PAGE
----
Prader-Willi (pronounced PRAH-der WILL-ee) Syndrome is a genetic defect on the 15th chromosome that results in this lifelong, life-threatening condition. Prader-Willi Syndrome (PWS) was first identified in 1956 by Swiss doctors A. Prader, H. Willi and A. Labhart. There is no known cause for PWS nor is there a cure. PWS is one of the ten most common conditions seen in genetics clinics, and is the most common genetic cause of obesity that has been identified.
PWS is a randomly occuring abnormality that is estimated to have an incident rate of 1 in every 10,000 to 15,000 people. PWS affects both males and females and occurs across all races. The two most common types of PWS are Deletion and Uniparental Disomy (UPD). Deletion accounts for approximately 70% of cases and happens when the individual has a non-inherited deletion in the 15q11-q13 region of the paternal 15th chromosome. Uinparental Disomy (UPD) accounts for approximately 25% of cases and happens when the individual receives two maternal 15th chromosomes and no paternal 15th chromosome.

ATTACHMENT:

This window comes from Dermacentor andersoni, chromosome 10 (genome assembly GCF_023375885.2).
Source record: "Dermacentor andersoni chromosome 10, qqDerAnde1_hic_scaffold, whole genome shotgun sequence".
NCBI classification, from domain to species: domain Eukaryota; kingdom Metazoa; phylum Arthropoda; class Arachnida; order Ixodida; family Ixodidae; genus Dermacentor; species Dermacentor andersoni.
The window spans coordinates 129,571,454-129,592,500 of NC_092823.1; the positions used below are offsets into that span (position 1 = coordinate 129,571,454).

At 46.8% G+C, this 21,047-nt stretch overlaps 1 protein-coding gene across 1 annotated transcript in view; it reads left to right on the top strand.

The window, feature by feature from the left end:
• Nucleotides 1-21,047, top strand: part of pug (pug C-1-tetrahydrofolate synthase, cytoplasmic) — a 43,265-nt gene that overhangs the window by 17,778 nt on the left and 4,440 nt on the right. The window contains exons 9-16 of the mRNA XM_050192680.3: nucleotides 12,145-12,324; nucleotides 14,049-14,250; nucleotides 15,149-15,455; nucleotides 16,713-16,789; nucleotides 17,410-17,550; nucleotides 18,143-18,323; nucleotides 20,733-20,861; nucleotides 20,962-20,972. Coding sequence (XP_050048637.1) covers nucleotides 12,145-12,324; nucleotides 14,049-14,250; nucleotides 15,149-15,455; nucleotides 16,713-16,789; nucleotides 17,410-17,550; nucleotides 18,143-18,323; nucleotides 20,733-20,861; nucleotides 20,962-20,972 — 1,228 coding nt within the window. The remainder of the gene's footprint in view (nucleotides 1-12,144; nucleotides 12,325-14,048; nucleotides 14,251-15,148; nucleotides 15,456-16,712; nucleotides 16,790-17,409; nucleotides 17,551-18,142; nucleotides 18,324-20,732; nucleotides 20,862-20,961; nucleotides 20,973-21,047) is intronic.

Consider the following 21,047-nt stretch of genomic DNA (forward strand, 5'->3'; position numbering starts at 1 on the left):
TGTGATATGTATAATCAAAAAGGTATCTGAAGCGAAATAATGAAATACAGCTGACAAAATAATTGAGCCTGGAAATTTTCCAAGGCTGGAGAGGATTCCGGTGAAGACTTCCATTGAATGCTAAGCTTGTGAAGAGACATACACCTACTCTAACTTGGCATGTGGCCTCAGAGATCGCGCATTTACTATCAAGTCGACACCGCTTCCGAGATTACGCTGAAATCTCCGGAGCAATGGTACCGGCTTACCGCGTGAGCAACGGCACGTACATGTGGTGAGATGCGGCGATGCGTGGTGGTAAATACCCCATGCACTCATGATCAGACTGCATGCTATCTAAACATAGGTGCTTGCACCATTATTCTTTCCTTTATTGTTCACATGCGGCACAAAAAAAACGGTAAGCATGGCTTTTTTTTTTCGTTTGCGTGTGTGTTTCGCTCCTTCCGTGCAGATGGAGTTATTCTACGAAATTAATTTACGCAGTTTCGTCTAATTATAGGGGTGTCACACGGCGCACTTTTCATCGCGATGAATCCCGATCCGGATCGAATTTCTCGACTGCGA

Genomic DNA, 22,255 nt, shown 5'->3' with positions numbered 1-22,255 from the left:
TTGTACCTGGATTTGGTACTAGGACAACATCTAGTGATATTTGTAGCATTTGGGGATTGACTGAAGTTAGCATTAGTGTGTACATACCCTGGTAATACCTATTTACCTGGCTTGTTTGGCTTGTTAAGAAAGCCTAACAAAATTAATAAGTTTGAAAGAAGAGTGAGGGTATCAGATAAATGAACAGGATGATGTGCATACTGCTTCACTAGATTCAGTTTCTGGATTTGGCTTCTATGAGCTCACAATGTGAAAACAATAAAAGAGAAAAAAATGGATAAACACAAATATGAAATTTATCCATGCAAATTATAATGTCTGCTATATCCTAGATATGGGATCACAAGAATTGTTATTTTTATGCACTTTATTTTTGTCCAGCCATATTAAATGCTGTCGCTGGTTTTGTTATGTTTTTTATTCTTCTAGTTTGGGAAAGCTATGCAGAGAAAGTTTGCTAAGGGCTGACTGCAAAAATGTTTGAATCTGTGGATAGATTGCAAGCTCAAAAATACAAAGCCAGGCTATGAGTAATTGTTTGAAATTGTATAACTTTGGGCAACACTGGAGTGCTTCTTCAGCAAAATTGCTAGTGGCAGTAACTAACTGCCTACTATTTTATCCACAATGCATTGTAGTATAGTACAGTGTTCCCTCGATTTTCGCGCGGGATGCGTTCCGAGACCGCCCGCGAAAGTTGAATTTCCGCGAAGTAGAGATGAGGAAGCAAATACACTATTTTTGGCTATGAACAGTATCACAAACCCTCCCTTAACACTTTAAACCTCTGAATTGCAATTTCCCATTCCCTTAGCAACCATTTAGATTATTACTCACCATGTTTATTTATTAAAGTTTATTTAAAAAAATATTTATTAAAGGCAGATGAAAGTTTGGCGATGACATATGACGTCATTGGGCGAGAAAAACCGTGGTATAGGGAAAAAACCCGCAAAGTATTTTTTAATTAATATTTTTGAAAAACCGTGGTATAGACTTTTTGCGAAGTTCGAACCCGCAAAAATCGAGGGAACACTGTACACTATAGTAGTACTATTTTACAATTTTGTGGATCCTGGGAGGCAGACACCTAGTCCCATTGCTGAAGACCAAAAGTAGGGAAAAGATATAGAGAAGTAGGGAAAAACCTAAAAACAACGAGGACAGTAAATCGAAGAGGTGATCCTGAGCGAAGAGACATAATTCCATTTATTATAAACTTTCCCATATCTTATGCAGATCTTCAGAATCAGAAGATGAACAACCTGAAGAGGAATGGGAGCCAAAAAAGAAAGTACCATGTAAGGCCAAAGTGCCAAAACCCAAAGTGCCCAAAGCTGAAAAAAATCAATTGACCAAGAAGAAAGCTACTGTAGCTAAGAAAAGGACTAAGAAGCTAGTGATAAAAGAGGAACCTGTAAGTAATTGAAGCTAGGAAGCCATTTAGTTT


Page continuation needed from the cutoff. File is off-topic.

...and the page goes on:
Diagnosis of PWS is confirmed via genetic testing. Deletion can be detected with the FISH (fluorescence in situ hybridization) test and Uniparental Disomy 15 can be detected with the PCR (polymerase chain reaction) test.
For more information about the various symptoms of PWS please explore the “For Professionals” tab and read our Synopsis Brochure.